Mother variables Benevolent M SD Punitive M SD Ambivalence M SD Scorable attributes M SD Conceptual level M SD Differentiation M SD Length of description M SD 5.42, 0.64 2.77 0.81 1.69a 0.70 5.56 1.32 5.88~ 0.89 6.00 1.03 4.48b 1.22 3.29 0.93 2.50b 1.10 6.00 2.45 5.59a 1.47 6.41 1.10 3.41 a 1.65 Father variables Benevolent M SD Punitive M SD Ambivalence M SD Scorable attributes M SD Conceptual level M SD Differentiation M SD Length of description M SD 5.16a 1.10 2.86, 0.94 1.82a 1.02 6.47a 1.94 5.88a 0.93 6.82, 0.95 2.24 1.03 4.07b 1.26 3.81b 0.74 2.86b 1.20 5.81,.b 2.99 5.67, 1.02 6.47~b 1.17 3.00 1.55 3.648 0.63 3.92b 0.71 3.38b 1.41 4.50b 2.92 5.25~,b 1.49 5.88b.c 0.64 2.38 1.30 4.13b 0.76 3.42a.b 0.79 2.38~.b .141 4.50b 0.92 4.25b 1.04 5.50c 0.54 2.13 0.84 4.94* * 5.18"* 3.81" 2.86* 4.64* 4.18" 1.55 4.58b 0.95 3.54 0.47 1.66a 1.41 5.00 1.20 5.13b 0.84 5.75 0.46 2.00b 1.31 4.61,.b 0.61 3.25 0.35 1.88a.b 1.13 4.50 1.60 4.00b 1.41 5.50 0.51 2.13b 0.84 3.29* 2.20 2.53* 1.44 4.53" 2.24 2.83"

2.44a.b
1.55

Note. Means within a row that have different subscripts differ significantly at the .05 level by StudentNewman-Keuls post hoc comparisons. *p<.05. **p <.01.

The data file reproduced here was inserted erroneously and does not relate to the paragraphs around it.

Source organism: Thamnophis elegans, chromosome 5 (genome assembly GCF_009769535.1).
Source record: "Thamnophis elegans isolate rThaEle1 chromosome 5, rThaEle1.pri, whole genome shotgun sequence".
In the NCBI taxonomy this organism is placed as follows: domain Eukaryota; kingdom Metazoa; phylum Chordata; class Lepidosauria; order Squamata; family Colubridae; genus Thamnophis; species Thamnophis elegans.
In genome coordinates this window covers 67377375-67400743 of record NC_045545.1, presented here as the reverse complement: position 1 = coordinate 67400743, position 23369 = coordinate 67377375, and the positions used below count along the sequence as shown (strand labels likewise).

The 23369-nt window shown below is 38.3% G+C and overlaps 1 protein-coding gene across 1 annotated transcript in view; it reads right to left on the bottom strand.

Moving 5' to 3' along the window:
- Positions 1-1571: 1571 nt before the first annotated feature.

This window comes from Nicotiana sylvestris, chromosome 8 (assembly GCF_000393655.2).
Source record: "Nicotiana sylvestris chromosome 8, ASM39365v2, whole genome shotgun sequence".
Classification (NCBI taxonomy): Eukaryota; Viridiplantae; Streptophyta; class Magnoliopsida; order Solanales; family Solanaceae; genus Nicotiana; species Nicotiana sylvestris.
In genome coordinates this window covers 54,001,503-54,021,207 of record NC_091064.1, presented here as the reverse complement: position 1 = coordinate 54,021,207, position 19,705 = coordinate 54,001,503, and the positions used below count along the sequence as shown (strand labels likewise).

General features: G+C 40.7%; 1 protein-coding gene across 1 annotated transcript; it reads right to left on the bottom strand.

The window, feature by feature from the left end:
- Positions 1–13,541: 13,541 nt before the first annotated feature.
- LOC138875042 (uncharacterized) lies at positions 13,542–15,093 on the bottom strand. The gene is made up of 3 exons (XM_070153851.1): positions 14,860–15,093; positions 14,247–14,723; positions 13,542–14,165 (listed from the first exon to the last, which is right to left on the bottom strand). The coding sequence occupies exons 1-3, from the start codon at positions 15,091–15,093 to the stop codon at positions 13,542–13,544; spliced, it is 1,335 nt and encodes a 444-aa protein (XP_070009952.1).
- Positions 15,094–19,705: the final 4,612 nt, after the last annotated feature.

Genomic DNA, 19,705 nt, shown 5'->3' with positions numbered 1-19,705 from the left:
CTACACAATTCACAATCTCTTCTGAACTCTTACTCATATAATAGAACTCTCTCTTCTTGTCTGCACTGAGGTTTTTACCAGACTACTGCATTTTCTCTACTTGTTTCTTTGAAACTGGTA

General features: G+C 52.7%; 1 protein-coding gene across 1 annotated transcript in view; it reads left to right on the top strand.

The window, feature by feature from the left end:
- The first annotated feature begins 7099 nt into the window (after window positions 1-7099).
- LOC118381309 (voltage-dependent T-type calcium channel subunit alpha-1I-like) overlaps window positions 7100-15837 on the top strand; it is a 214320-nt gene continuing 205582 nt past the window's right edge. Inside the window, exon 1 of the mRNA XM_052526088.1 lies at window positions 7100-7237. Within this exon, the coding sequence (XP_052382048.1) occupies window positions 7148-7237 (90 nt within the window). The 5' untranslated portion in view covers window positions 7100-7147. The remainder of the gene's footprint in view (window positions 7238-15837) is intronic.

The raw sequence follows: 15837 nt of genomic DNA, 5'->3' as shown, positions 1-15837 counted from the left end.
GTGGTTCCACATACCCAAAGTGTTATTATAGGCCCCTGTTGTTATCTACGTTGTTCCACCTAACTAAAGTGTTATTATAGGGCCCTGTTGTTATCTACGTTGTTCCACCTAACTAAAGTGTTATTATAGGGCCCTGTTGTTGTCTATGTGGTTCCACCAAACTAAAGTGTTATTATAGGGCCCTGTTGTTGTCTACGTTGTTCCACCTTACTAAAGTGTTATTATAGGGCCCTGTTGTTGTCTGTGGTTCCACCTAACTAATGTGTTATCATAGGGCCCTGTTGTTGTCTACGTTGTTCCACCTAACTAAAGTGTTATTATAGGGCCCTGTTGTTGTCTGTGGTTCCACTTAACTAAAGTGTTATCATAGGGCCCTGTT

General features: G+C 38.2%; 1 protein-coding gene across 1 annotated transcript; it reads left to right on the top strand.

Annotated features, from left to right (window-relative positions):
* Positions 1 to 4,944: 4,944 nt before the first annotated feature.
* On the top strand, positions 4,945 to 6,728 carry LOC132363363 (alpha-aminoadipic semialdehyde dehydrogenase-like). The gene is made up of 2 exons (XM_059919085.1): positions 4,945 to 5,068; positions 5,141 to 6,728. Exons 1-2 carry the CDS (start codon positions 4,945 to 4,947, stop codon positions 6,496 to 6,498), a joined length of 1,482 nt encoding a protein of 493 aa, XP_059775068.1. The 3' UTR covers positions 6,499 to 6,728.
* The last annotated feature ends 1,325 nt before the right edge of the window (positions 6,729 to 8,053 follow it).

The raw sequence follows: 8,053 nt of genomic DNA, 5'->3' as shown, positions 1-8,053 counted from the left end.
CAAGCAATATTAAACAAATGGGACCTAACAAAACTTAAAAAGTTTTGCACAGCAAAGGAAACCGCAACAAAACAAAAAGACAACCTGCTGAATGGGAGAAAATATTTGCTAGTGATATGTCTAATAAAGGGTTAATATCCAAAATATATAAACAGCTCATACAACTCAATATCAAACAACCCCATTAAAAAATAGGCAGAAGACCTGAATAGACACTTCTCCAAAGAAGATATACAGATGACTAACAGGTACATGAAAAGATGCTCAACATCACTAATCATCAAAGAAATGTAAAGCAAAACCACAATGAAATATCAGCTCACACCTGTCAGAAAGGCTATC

ATTACHMENT AND REPRESENTATION Although the univariate effect of attachment style on mother differentiation was not significant, a planned comparison between the two avoidant groups, fearful and dismissing, was significant, t(50) = 2.33, p < .05. Fearful avoidant individuals (M = 6.41 ) had more differentiated representations of their mothers than did dismissing avoidant individuals (M = 5.50). The lower portion of Table 3 contains the results for the father representation variables. All of the father variables except for length of description were significantly associated with attachment style. The secure group had higher benevolent ratings of father than did any of the three insecure groups. Secure individuals scored lower than did fearful and preoccupied individuals on father punitive and ambivalence ratings. Secure individuals provided more scorable attributes of their fathers than did preoccupied and dismissing individuals. Secure and fearful individuals scored higher than did dismissing individuals on father conceptual level and differentiation-relatednessratings. Secure individuals also scored higher than did dismissing individuals on the father differentiation-relatedness rating. Dimensional analyses. Because of the relatively small number of individuals who completed Bartholomew's attachment measure, it was not possible to compute meaningful regression equations predicting each of the four attachment style ratings from the parental representation variables. Therefore, only correlation coefficients were computed, as shown in Table 4. In general, the correlation results parallel the MANOVA and ANOVA results, although they make even clearer the fact that fearful and dismissing forms of avoidance have different associations with parental representations. For example, the dismissing rating correlated negatively with both mother and father differentiation and conceptual level and with mother scorable attributes, whereas the fearful rating did not. Also, the fearful rating corre-